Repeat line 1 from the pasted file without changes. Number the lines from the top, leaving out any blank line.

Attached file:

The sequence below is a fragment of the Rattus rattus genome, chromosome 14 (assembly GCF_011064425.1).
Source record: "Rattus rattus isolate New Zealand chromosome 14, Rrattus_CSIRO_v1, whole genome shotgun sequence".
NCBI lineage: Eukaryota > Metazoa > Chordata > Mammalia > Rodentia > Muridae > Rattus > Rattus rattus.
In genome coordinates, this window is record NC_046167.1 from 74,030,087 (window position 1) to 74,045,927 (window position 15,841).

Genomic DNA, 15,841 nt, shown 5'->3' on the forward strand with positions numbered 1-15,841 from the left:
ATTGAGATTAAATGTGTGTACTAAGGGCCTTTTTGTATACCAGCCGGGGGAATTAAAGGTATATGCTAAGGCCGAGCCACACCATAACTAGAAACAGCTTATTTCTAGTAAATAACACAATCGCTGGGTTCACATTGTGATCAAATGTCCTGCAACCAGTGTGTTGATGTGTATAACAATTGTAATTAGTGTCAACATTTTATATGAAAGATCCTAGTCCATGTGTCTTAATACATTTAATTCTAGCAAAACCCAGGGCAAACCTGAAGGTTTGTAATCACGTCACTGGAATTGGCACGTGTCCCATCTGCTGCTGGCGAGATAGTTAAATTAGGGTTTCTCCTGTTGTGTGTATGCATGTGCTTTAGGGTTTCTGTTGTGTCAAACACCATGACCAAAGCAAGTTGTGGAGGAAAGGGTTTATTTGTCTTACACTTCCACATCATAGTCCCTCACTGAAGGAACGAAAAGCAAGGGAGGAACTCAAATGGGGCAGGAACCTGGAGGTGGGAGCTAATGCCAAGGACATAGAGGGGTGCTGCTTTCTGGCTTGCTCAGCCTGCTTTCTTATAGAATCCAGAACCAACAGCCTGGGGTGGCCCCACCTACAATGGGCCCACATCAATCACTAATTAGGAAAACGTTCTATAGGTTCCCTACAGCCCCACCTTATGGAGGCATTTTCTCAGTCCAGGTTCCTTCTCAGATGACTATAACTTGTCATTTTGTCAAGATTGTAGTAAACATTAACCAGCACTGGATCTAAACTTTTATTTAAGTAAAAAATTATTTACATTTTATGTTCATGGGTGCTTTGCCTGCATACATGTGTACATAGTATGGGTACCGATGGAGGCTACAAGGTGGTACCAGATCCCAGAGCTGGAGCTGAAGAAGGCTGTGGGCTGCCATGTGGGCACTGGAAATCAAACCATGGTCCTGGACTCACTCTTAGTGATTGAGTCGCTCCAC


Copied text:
The sequence below is a fragment of the Rattus rattus genome, chromosome 14 (assembly GCF_011064425.1).